Sure, go ahead and ask -- but don't tell

There's a significant data-loss incident at this small company, with important chunks of information going missing, and the lone IT pilot fish there has to scramble to restore the systems and get everything working again.

But fish knows his job isn't done. "Curious about how this happened to one of my systems, which I take pride in and have high standards for, I commenced a full analysis of our system logs," fish says.

"I discovered that the missing information sets were each explicitly deleted in our software, and the logs revealed that each deletion operation was performed from an internal IP address."

So fish cross-checks against the company's Active Directory in order to match the time stamps and find the user. Turns out the culprit who deleted the information from the core system is a recently hired assistant to one of the managers -- who also happens to be a longtime friend of that manager.

First thing the next morning, fish sends an email with his findings to the manager, with a copy to one of the owners. He figures that will settle any question about problems on the IT side, and the manager will deal with the assistant.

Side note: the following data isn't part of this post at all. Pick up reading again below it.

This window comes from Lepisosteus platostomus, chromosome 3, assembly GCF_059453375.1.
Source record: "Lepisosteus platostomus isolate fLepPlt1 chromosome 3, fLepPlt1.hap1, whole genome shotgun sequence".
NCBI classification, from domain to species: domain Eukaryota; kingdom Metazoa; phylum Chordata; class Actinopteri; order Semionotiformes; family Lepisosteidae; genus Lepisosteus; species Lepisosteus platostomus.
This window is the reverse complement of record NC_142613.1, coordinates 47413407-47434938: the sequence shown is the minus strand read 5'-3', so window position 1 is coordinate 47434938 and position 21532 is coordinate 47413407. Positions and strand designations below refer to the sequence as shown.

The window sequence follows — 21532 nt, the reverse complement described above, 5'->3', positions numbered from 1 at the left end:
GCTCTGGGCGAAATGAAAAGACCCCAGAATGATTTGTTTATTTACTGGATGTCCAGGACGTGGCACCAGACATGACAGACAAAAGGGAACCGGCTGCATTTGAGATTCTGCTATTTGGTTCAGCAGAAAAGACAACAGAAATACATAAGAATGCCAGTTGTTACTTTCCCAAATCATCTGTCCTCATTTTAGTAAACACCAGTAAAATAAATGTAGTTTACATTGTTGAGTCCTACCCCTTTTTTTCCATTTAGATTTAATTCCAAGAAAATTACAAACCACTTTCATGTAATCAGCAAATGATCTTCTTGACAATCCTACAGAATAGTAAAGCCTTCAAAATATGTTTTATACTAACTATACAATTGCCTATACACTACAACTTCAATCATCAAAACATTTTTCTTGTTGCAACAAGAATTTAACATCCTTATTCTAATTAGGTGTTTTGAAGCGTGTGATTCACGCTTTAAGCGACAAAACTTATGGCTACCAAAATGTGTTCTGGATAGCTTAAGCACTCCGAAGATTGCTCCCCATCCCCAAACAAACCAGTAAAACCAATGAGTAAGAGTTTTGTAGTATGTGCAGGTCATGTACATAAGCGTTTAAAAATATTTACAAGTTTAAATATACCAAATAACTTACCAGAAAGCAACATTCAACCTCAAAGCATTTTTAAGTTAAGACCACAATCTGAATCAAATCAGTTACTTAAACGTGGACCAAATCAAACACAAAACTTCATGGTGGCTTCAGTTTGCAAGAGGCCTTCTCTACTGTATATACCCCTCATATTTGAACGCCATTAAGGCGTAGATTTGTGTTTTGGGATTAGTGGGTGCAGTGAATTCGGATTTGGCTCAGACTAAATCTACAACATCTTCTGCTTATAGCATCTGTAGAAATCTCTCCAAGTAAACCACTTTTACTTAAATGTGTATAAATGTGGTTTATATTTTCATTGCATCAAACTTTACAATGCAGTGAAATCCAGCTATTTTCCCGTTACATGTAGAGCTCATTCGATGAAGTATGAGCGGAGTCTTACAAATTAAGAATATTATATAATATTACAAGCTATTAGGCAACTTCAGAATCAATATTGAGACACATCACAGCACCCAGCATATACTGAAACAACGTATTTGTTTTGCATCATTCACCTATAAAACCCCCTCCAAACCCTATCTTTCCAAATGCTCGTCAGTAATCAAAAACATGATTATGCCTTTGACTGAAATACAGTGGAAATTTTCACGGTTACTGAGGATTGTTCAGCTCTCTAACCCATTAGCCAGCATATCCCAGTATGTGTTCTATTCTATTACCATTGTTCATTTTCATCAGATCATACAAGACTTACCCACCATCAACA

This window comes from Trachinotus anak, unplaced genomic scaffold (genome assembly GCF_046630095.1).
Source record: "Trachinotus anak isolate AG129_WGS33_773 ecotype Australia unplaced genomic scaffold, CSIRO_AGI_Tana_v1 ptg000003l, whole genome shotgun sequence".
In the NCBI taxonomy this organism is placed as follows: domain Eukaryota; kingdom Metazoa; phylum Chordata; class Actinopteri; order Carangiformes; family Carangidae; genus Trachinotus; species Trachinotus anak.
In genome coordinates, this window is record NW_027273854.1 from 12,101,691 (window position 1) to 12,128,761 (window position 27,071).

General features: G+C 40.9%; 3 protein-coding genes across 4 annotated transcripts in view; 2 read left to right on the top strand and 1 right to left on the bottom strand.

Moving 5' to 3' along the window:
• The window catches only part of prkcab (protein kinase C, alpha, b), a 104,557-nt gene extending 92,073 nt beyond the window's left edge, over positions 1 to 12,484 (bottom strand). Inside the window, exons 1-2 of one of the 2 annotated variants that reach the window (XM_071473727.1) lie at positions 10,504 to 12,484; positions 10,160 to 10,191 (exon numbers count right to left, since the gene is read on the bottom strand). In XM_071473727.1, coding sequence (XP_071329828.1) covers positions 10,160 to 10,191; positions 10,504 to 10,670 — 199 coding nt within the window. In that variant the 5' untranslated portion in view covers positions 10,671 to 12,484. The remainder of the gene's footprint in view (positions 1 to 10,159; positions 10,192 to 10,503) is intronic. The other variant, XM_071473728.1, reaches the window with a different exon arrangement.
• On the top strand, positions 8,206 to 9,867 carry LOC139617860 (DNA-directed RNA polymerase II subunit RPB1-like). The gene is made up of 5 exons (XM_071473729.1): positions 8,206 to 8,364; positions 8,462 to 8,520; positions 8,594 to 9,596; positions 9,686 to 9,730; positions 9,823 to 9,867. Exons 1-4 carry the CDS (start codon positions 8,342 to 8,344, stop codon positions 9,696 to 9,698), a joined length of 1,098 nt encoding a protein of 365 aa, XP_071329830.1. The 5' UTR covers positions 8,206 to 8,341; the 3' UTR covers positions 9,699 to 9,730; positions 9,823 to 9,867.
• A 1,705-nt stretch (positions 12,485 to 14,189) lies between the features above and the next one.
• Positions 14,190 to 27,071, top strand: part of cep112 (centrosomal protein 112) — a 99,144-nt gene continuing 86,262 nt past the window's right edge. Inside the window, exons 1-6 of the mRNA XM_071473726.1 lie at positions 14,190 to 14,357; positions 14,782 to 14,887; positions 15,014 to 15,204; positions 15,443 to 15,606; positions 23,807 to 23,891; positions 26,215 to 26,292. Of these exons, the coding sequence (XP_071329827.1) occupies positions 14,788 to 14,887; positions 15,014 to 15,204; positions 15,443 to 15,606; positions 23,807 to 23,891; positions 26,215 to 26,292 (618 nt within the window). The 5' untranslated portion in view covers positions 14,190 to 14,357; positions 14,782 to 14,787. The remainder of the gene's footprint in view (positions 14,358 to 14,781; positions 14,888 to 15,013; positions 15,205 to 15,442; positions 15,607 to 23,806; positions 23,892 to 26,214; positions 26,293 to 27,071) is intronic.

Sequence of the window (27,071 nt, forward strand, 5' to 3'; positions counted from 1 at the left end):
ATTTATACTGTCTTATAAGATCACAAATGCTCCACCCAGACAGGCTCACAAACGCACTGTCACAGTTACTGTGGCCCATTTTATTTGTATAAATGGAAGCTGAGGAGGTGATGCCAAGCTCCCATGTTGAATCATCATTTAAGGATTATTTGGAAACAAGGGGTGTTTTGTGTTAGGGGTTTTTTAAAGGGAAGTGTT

But instead he gets a terse reply: Fish must cease and desist from any further investigation, because the matter is closed and the owners have already decided what their actions will be.

An hour later, fish gets more news: He's being shifted out of IT tasks and some highly paid consultants are being brought in to manage the company's systems. The company is ready to move on, he's told -- and fish is advised not to look back.

Grumbles fish, "My job description has been rewritten into a reduced role, having nothing further to do with IT work, but instead as an assistant to one of the highest ranking people in the company.

"In effect, with over 10 years of experience, I suddenly am at the level of a paid intern."

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